Jolted by the swift collapse of Saddam Hussein's regime in Iraq, the hardline clerics who rule Iran have been cracking down on dissent at home and talking discreetly to US diplomats abroad in an effort to stave off American pressure.
With US troops and military bases now virtually surrounding Iran, the conservative leaders have broken an old taboo by talking to their arch-enemy in an attempt to buy some breathing room and pre-empt possible US military action.
Although the two countries have not had diplomatic relations since the US-backed Shah was overthrown in 1979, officials on both sides have acknowledged a series of contacts between Washington and Tehran in recent weeks.
The US secretary of state, Colin Powell, said over the weekend that a resumption of diplomatic relations was not on the table, but added that the governments were speaking "in light of the changed strategic situation".
The new "situation" has put Iran in a vice. In the past 18 months, the US military machine has toppled two regimes on Iran's borders, Afghanistan and Iraq, with relative ease.
As Washington turns its attention to Iran's nuclear program, the conservative establishment in Tehran is clearly rattled.
After the fall of Baghdad last month, the supreme leader, Ayatollah Ali Khamenei, sounded frustrated that Iraqi troops had failed to put up more resistance against US forces, calling their surrender "an eternal disgrace".
One former member of the establishment, who has become its most prominent critic, dared to say in public what many reformists were saying privately. Ayatollah Hosein Ali Montazeri said the clerical leadership could face the same fate as Saddam if it continued its autocratic ways.
"On this solemn and dangerous occasion, I warn leaders and officials of the Islamic republic to learn from the sad experience of the Iraqi dictator and hear the cry of the Iranian people for justice and democracy," he said.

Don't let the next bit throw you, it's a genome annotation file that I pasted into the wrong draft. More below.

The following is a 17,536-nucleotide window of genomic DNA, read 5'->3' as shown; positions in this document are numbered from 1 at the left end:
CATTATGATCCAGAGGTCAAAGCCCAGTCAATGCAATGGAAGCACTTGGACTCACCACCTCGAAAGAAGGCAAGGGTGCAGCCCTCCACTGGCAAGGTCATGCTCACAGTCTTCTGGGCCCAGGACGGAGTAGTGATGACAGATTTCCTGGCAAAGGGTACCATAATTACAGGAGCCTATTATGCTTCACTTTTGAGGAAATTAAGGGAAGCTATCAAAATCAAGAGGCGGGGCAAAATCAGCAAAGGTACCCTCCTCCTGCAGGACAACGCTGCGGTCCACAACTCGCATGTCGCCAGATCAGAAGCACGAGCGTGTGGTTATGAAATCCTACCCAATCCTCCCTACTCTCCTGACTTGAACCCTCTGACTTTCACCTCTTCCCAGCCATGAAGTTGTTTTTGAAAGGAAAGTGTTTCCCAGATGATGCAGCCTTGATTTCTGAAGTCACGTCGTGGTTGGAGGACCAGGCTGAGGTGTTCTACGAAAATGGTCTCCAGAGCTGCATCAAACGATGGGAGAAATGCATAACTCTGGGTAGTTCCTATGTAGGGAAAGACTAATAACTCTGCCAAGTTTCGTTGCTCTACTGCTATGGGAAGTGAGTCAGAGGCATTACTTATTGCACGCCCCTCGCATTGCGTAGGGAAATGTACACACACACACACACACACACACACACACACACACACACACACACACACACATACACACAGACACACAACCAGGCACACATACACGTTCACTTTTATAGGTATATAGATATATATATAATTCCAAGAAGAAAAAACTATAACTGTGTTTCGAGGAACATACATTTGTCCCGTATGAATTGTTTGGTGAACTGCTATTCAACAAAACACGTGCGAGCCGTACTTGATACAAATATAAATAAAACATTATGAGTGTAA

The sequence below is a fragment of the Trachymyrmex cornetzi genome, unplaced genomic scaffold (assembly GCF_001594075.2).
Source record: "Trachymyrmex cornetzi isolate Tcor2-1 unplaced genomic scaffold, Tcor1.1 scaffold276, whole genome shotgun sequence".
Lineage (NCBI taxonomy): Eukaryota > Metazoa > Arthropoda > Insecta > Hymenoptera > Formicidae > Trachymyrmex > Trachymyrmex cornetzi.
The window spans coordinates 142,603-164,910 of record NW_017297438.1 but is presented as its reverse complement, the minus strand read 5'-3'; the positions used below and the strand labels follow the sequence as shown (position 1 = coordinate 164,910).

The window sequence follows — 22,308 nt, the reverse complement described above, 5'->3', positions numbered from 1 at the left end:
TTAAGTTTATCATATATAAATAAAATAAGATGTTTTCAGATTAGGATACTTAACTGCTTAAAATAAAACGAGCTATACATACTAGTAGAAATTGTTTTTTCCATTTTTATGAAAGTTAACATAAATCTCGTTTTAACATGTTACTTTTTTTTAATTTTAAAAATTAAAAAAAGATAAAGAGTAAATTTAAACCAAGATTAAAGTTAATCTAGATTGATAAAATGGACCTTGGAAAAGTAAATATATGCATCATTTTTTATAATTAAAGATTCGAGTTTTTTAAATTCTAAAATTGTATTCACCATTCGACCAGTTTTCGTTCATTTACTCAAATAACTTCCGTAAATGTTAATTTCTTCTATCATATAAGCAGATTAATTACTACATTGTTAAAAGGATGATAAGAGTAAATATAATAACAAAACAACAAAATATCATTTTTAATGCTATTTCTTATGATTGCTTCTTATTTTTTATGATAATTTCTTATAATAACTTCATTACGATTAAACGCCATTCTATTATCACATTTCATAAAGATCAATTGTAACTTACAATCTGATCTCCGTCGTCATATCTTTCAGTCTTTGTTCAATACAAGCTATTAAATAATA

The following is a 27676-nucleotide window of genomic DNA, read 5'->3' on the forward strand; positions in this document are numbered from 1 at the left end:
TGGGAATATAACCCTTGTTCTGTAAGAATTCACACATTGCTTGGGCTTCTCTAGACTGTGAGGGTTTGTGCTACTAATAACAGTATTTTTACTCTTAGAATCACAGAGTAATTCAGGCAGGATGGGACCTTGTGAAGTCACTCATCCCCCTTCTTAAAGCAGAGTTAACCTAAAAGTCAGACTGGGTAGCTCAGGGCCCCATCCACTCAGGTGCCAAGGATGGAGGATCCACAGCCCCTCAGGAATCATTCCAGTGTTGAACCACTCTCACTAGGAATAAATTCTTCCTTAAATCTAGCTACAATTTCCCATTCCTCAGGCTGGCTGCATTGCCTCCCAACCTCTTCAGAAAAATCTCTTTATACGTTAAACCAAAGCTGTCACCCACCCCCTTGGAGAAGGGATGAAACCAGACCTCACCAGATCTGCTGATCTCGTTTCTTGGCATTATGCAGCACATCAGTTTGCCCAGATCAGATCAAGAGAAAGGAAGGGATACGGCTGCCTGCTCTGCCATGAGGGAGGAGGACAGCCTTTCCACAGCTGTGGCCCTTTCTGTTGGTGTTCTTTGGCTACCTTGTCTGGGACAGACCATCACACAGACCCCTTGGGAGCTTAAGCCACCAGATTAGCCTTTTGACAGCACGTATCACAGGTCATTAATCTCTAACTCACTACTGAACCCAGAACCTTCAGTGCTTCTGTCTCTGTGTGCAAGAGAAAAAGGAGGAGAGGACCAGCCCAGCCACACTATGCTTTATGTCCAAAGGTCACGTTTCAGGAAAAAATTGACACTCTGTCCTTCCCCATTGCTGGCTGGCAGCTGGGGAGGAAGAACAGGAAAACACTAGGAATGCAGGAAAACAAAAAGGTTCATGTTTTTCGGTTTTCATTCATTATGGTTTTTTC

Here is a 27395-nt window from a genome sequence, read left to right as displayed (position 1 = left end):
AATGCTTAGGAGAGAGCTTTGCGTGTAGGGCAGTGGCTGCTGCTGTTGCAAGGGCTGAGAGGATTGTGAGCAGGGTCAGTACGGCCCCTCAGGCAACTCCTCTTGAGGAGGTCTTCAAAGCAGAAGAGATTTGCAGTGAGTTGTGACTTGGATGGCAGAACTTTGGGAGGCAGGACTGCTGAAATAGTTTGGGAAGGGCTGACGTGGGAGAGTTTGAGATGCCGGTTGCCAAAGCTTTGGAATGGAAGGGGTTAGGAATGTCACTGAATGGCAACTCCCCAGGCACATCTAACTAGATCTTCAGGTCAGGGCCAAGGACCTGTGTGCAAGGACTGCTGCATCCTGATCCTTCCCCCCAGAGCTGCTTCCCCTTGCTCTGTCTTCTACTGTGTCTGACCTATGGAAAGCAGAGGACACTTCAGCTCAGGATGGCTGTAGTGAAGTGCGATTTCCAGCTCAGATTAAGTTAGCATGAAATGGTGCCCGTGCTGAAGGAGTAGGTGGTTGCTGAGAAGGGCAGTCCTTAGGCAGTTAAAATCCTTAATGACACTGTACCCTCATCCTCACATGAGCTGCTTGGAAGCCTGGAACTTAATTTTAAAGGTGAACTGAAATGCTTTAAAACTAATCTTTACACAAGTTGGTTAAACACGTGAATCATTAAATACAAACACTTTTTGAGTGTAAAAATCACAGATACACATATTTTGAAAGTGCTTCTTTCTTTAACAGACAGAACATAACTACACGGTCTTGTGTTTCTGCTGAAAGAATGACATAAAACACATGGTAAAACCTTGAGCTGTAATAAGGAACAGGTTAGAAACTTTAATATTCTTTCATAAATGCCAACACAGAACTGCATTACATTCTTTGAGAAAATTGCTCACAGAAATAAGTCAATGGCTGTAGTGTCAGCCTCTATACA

The hardliners, who have blocked attempts at reform by President Mohammad Khatami and his allies in parliament, have drawn a different lesson from the Iraq conflict. Citing the US threat, they are moving against their political opponents and restricting public debate.
Proposals from President Khatami to end the obstruction of parliament and halt political trials have been stalled and then vetoed.
In recent weeks the judiciary and security services have targeted independent journalists who turned to the internet after their newspapers were shut down, subjecting them to detention without trial and interrogation.
The hardliners have handpicked ultra-conservatives to serve in key positions in the judiciary and in Tehran's city government.
Last week, officials announced plans to restrict access to "unethical"Web sites. There are now fears that the authorities will move against the country's award-winning film industry following the detention of several film critics and screen writers.
Earlier this month, Ayatollah Khamenei's representative in the militant Revolutionary Guard put MPs on notice that their comments would be "monitored" to safeguard national security, a clear message aimed at intimidating reformists, who form a majority in parliament.
In the past, reformist MPs have threatened to resign if the hardliners in the Guardian Council and the judiciary continue to veto legislation and punish dissidents. But they now run the risk of being accused of imperilling national security and playing into the hands of the "enemy" next door in Iraq.